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Stepping Out

Going out with a 'Bang'

Going out with a 'Bang'


Richard Mayer/Special to the Town Crier
“Chitty Chitty Bang Bang” stars, clockwise from top left, Alexander Sanchez, Sophia Sturiale, Deborah Rosengaus and Danny Martin.

Los Altos Stage Company and Los Altos Youth Theatre’s joint production of t...

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Spiritual Life

Build a 'light' house and get out of that dark place

Most of us have a place inside our hearts and minds that occasionally causes us trouble. For some, it is sadness, depression or despair. For others, it may be fear, anger, resentment or myriad other emotional “dark places” that at times seem to hij...

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Magazine

Inside Mountain View

Residents gather at NASA Ames for Pluto Flyby event

Residents gather at NASA Ames for Pluto Flyby event


Megan V. Winslow/Town Crier
NASA Ames’ Pluto Flyover event kindles the imaginations of young attendees.

Sue Moore watched the July 20, 1969, moon landing beside patients and staff members of the San Francisco hospital where she worked as a nurse...

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Local innovator, millennial hops aboard transcontinental trains traveling lab


Photo By: Ellie Van Houtte/Town Crier
Photo Ellie Van Houtte/Town Crier Autumn Carter is raising money to participate in the Millennial Trains Project, an opportunity to learn more about the world from the window of a train.

 

For a generation of technology-tethered youth in Silicon Valley, fast-paced living is the norm. But for 10 days this summer, a local young woman plans to step back in time as she commutes cross-country on refurbished train cars as part of the Millennial Trains Project.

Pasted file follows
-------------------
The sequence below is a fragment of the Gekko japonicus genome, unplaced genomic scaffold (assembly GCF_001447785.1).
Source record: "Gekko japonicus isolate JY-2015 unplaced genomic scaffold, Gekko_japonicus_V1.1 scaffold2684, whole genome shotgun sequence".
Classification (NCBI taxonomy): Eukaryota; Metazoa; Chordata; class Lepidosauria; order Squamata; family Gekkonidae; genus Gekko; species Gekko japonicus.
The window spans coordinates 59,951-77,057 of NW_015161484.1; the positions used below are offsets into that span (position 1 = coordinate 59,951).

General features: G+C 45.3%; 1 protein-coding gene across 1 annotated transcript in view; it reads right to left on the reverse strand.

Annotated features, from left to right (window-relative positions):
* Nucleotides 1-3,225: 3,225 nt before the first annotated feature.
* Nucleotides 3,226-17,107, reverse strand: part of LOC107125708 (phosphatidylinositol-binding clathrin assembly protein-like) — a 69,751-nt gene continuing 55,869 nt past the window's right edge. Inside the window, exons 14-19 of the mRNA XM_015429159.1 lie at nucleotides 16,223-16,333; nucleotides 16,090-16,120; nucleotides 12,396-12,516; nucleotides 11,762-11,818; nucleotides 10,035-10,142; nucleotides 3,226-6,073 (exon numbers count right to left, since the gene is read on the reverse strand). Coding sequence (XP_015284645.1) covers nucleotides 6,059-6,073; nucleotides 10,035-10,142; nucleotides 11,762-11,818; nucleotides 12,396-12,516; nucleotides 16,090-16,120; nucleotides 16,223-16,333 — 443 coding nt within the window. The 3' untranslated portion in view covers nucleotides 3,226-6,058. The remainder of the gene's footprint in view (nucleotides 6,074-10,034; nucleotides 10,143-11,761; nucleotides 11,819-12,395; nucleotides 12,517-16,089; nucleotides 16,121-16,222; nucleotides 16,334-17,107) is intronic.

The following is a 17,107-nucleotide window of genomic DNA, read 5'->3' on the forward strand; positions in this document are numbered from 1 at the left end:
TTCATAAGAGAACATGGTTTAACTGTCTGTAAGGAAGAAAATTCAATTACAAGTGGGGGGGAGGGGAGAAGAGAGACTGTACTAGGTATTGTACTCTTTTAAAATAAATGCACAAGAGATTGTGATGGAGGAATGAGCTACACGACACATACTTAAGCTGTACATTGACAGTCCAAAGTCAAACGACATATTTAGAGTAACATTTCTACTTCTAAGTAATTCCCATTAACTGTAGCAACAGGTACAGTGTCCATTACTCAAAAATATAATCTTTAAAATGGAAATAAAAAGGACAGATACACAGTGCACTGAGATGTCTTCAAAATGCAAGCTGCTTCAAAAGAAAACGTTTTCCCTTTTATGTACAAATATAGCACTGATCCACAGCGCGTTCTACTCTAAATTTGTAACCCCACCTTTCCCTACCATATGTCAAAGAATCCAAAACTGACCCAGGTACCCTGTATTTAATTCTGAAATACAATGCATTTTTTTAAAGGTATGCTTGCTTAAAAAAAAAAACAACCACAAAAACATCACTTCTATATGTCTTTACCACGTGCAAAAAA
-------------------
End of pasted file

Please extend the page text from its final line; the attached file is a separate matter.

Autumn Carter, 24, executive director of the Los Altos-based California Common Sense nonprofit advocacy organization, hopes to embark on her journey in August.

Millennial Trains Project founder Patrick Dowd approached Carter last year with his idea to convene 40 entrepreneurial and forward-thinking 18- to 34-year-olds on a traveling “innovation lab.” Carter hopped onboard, creating an online project profile and raising funds. She has collected $1,200 toward her $5,000 July 1 fundraising goal – the cost to secure her seat on the train.

“The train is constantly moving forward,” said Carter of why a train – costly and slower than many other modes of transportation – is the right space for fostering the creative endeavors of the millennial generation. “It starts in one place and actually observes the world at a slower pace where you can take it in.”

Carter views the unorthodox experiential learning experience as the ideal opportunity for cultivating her aspiration to write a book on open-source data case studies. On each of the 10 stops along the Millennial Trains Project’s inaugural itinerary between San Francisco and Washington, D.C., she plans to identify examples of how young people are using data to tackle state and local initiatives in a unique way.

“Data is the most democratizing force moving forward,” Carter said. “Civic engagement is one of the most important parts of being an informed citizen … being able to ask the right questions and to get answers.”

Although Carter envisions that the train journey could build a strong foundation for a career focused on making government data more transparent and accessible to policymakers and the public, she said the relationships she forges with colleagues on the train as well as with people she meets along the way are just as important.

“Millennials believe we can change the world,” she said, “and we think more than that that it’s our responsibility to leave it better off than we found it.”

 

To donate or for more information, visit bit.ly/10UVekC.